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  • Writer's pictureAshley Gilmour

The Artful Life

Updated: Feb 21, 2019

Why create?

This is a question I often pose, and I am struck by the different answers provided by artists in a variety of fields.

For the past couple of years, I have read and re-read The Artist's Way by Julia Cameron. While I don't agree with all of her views, she provides incredible insights on how to journey through life as a creative person. She vulnerably admits to many of the same insecurities that other artists feel, and she uses that common ground as a starting point for the reader. 

Alongside her whispers of wisdom, she provides quotes by artists, writers, philosophers, and the like. I find myself jotting them down and placing them around my home. Each perspective is so different - to the point that the very reason why someone creates becomes just as interesting as what they create. Here is a sampling of a few: 

"Painting is another way of keeping a diary." - Pablo Picasso

"Develop interest in life as you see it; in people, things, literature, music - the world is so rich, simply throbbing with rich treasures, beautiful souls and interesting people. Forget yourself." - Henry Miller 

"Art? You just do it." - Martin Ritt

"Don't only practice your art, but force your way into its secrets; art deserves that, for it and knowledge can raise man to the Divine." - Ludwig van Beethoven

In addition to quotes, I have also developed a fondness for learning about artists' lifestyles. What are their habits? Do they have a routine? What does their life look like?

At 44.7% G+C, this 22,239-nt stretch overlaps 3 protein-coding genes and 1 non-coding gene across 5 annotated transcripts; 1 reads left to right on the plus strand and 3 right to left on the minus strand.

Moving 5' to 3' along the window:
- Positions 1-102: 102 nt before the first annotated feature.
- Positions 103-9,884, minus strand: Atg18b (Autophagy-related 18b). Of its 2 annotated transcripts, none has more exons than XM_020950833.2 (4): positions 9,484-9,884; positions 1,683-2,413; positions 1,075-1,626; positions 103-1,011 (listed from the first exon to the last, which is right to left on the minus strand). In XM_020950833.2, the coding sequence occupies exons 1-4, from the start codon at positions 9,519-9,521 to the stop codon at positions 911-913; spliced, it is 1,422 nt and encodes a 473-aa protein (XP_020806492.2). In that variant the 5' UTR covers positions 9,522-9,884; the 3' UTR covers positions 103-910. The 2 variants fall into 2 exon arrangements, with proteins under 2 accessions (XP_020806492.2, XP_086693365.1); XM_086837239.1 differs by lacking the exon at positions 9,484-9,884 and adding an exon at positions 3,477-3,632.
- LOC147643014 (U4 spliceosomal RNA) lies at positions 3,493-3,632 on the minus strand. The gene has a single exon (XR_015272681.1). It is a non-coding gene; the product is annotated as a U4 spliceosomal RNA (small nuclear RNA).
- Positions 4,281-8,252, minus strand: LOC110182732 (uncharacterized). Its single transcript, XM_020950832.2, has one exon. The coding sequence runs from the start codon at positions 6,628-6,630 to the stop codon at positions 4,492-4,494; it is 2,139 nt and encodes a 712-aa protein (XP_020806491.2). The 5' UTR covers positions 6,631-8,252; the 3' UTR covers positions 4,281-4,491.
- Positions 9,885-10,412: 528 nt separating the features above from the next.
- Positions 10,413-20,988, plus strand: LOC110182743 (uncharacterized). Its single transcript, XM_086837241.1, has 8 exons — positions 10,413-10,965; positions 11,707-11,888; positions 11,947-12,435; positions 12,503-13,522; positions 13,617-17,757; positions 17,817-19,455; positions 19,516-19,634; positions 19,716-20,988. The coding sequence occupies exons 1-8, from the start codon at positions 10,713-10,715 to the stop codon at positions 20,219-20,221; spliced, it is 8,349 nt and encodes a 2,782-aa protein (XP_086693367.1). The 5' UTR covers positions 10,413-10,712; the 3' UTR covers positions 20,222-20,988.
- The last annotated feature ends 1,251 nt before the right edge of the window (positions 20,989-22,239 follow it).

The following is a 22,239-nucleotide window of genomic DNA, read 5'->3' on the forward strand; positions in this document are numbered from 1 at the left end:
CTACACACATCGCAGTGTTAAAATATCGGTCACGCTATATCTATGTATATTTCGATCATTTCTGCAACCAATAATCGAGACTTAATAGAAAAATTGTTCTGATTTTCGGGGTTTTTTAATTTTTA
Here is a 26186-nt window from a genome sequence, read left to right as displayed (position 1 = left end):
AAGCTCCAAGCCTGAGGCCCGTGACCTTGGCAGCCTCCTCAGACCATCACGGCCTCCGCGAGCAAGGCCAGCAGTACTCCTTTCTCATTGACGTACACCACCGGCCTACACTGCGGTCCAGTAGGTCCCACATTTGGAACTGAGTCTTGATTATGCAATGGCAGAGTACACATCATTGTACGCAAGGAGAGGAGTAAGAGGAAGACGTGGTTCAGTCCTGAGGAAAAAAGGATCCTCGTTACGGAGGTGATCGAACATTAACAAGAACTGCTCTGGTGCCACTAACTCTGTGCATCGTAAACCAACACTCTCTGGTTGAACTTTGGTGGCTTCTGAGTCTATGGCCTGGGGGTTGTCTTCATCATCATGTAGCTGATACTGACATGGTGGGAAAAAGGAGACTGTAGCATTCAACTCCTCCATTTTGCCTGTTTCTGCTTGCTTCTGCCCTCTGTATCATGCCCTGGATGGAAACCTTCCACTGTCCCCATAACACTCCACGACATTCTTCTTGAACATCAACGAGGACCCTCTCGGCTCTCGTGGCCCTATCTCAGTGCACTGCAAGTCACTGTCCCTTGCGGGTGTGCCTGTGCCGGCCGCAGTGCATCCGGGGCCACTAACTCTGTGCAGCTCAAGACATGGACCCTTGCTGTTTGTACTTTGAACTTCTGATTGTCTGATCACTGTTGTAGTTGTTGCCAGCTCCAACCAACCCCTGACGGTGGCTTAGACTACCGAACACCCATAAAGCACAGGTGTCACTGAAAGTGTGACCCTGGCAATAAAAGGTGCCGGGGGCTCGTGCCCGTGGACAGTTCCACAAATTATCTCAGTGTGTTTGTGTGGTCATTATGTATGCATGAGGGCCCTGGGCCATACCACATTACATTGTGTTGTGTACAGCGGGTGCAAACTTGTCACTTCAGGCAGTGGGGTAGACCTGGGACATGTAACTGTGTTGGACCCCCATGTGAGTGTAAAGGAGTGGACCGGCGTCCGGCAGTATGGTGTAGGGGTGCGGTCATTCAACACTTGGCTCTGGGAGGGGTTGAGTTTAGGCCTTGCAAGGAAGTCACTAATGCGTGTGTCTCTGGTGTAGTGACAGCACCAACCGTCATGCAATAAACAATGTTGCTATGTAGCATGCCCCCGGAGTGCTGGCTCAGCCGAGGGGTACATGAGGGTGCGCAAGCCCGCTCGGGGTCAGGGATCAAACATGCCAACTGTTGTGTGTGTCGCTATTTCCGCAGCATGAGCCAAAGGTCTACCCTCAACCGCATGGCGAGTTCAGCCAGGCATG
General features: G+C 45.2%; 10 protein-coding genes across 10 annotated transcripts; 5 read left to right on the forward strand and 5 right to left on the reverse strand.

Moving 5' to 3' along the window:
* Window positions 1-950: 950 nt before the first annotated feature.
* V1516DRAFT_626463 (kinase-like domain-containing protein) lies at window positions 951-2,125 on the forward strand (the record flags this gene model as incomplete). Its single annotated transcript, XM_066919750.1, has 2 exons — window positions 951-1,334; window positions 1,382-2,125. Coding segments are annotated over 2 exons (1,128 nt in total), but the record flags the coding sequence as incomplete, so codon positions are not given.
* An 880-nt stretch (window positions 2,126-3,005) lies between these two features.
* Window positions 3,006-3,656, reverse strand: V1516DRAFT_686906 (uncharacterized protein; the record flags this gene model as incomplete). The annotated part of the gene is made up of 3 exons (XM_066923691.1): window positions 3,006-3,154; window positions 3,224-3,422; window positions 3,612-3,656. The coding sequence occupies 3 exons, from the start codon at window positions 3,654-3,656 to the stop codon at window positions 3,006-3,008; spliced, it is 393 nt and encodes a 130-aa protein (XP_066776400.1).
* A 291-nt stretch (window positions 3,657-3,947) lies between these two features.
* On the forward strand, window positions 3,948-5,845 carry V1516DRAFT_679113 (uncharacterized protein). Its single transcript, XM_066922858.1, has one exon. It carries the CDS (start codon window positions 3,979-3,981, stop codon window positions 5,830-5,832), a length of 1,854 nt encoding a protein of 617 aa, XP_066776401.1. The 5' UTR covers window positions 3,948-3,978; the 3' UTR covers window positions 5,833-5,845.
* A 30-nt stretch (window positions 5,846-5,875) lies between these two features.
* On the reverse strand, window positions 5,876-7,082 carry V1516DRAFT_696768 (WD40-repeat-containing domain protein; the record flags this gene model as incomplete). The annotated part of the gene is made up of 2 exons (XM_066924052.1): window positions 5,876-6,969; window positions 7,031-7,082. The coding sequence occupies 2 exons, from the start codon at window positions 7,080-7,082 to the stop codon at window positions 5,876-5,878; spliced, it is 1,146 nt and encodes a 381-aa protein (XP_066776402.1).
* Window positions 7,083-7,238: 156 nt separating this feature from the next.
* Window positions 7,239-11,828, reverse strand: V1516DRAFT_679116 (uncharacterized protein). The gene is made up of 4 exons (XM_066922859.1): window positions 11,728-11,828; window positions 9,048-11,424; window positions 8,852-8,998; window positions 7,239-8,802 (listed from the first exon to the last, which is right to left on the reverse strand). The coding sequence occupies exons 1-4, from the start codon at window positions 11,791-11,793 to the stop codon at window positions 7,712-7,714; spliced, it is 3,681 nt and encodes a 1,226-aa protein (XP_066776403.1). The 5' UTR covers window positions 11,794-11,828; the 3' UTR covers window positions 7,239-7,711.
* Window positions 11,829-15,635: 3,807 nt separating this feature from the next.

For instance, Roger Scruton, a British writer and philosopher of aesthetics, has a meticulously rigid schedule. Every day, he wakes up at 7am and walks straight over to his desk to write. He lives on a farm in rural Wiltshire, and for pleasure he and his wife go out riding, and on Wednesdays and Saturdays they follow hounds. When their children are home on the weekends, they have a family supper during which they discuss politics and current affairs. He doesn't watch television but enjoys drinking fine wine. 

By contrast, Francis Bacon, an Irish-born British painter of the 20th century, had a much more disorderly lifestyle. His studios were littered with paint stains, dirty brushes, and jumbles of papers.

And outside the studio, he lived a life of excess. He enjoyed several rich meals per day, drank large quantities of alcohol, and partied late into the night. He also struggled with insomnia and took pills to fall asleep. Despite this chaos, he did prioritize his painting; he woke up every day at dawn and painted until noon. And, according to him, working with a hangover gave him energy and clarity.

These clashing ways of life fascinate me. And interestingly, I was recently asked to direct a short documentary portraying different local artists. The project is for YES Montreal, and I will be working with Director of Photography Marco Battista. This work came at a perfect time, as I am eager to listen to and tell the stories of artists in and around Montreal. The artful life is just as mysterious as art itself. 

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